The price per kilowatt-hour for residents & businesses will be fractionally higher, since one tenth of it will carry a slightly higher cost than our current wholesale BPA power per kw-hr.
The rate increase is a determining factor in whether Ashland will indeed develop this project. Several issues must be resolved to determine what this blended rate increase will be. Hopefully, citizens (or their Council speaking for them) will make that decision.
The City has taken several prime steps toward reaching a point where it can issue a Request for Proposals (RFP) from third parties for the necessary PPA.
The factors affecting the blended solar+BPA rates will include:
- the RFP price per kilowatt-hour results,
- the amount of BPA energy the solar energy displaces from our contracted amounts,
- the price of spot market electricity in the NW that BPA can get for displaced power,
- the growth of electricity use in Ashland (the less gas we use for heating and the more charging of electric vehicles) the smaller the ‘BPA factor’ (point 2.).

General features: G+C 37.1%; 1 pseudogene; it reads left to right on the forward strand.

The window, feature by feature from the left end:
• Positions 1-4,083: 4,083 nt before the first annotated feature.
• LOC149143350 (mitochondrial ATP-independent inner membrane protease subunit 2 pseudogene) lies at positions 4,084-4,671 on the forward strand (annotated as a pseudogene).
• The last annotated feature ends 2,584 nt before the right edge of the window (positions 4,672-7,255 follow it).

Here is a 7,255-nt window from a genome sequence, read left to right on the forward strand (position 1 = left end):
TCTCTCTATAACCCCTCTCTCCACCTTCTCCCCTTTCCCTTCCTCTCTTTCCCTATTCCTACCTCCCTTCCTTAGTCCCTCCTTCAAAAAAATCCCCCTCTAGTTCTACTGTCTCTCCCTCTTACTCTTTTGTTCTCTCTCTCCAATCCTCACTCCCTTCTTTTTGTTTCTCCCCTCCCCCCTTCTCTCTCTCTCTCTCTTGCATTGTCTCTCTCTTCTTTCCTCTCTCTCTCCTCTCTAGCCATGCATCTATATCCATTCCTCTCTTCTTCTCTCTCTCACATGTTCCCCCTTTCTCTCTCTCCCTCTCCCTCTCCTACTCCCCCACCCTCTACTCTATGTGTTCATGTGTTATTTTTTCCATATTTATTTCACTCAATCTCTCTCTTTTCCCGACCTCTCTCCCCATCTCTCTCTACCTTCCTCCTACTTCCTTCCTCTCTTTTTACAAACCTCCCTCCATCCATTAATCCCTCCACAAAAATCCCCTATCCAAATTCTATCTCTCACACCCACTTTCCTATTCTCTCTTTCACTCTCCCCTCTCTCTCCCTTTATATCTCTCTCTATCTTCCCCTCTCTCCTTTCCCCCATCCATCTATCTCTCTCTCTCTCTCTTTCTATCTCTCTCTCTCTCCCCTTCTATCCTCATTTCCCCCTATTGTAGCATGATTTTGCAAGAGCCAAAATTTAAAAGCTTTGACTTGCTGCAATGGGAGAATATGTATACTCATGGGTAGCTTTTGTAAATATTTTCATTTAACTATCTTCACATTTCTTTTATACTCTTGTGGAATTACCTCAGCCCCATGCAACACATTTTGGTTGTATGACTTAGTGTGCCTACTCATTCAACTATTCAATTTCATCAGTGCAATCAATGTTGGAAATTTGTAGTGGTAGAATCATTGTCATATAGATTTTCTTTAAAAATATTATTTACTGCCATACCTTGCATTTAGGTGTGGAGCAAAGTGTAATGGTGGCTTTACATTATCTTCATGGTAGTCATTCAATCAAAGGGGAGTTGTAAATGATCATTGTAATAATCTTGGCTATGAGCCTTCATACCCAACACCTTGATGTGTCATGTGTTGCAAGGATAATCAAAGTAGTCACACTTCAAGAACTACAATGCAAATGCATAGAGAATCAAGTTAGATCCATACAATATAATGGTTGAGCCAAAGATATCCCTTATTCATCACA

- How well the City or others are able to determine the full 5-6 years of real consequence of displaced energy during this Take/Pay period.
A Critical Suggestion for the RFP Proposal. There is no reasonable purpose in issuing a Request for Proposals to 3rd parties for any project anywhere that is not tuned for success. If Ashland has a genuine interest in developing the 10×20 project (as known now), it will have to issue an RFP that is sufficiently attractive to [a] obtain respondents and [b] garner responses that could in fact be competitive. This broad requirement is clear: the RFP must be reasonable or there is no sense in issuing it.
There are several elements of the RFP that Staff produced last fall that probably fail to meet the criterion of “promoting reasonable success “. We can list them. There is also, however, a good opportunity for Ashland to review these elements, and remove one or more in order be able to offer an RFP that actually promotes our goal of meeting the 10×20 ordinance.